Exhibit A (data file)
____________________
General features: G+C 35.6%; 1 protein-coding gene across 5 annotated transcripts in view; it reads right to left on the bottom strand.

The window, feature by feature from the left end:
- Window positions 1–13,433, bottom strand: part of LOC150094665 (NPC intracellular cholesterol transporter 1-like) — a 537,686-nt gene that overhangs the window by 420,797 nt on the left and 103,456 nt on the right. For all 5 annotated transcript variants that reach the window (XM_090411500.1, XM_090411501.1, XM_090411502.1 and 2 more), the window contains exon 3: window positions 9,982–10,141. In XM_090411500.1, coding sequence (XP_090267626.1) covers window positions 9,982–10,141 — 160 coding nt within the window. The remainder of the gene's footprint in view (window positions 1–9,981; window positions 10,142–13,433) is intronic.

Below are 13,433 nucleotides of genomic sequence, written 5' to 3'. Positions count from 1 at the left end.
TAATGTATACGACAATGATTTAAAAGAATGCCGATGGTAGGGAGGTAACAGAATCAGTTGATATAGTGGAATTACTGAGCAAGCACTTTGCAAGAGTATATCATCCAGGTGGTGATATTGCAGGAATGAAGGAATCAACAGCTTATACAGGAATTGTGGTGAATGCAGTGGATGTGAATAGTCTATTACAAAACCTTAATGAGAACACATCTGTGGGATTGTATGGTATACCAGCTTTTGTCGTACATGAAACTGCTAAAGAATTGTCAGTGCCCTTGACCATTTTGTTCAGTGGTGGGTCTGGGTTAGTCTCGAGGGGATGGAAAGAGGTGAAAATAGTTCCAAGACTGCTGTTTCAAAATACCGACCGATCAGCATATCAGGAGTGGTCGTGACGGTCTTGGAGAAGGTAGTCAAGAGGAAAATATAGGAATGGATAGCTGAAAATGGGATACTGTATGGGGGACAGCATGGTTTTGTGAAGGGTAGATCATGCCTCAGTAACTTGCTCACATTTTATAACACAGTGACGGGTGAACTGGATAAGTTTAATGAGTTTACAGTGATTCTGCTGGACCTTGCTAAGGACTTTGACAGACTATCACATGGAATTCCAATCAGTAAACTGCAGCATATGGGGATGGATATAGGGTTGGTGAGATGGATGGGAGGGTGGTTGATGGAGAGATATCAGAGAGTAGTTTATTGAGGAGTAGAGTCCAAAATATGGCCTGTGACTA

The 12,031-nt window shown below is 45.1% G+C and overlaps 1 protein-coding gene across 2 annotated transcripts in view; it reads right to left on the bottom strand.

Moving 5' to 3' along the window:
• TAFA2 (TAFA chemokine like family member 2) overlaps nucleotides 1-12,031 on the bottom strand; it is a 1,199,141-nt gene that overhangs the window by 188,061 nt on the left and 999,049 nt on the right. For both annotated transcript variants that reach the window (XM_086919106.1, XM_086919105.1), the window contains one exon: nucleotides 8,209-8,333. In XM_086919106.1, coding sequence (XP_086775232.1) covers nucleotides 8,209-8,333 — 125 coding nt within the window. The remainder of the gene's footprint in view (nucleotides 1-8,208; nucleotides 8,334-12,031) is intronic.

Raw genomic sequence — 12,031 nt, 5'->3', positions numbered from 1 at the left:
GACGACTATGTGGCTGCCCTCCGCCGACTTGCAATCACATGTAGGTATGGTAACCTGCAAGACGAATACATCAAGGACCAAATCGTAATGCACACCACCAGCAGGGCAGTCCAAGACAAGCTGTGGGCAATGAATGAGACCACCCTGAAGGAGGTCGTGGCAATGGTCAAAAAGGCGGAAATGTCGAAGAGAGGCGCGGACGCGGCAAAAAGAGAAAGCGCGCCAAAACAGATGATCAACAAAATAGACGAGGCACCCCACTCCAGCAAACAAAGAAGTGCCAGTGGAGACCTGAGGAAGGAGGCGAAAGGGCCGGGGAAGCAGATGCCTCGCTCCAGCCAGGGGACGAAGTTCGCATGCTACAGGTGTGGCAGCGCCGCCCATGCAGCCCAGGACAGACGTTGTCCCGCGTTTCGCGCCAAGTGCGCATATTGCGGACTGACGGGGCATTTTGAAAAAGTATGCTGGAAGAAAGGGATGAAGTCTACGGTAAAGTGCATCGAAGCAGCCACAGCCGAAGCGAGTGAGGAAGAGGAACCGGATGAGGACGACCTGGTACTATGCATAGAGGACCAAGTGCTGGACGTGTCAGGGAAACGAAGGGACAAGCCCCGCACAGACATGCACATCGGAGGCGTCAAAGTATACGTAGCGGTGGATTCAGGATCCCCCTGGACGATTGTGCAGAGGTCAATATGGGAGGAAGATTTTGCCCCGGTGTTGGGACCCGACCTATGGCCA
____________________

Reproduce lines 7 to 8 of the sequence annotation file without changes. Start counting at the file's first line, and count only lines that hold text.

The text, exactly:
Moving 5' to 3' along the window:
• TAFA2 (TAFA chemokine like family member 2) overlaps nucleotides 1-12,031 on the bottom strand; it is a 1,199,141-nt gene that overhangs the window by 188,061 nt on the left and 999,049 nt on the right. For both annotated transcript variants that reach the window (XM_086919106.1, XM_086919105.1), the window contains one exon: nucleotides 8,209-8,333. In XM_086919106.1, coding sequence (XP_086775232.1) covers nucleotides 8,209-8,333 — 125 coding nt within the window. The remainder of the gene's footprint in view (nucleotides 1-8,208; nucleotides 8,334-12,031) is intronic.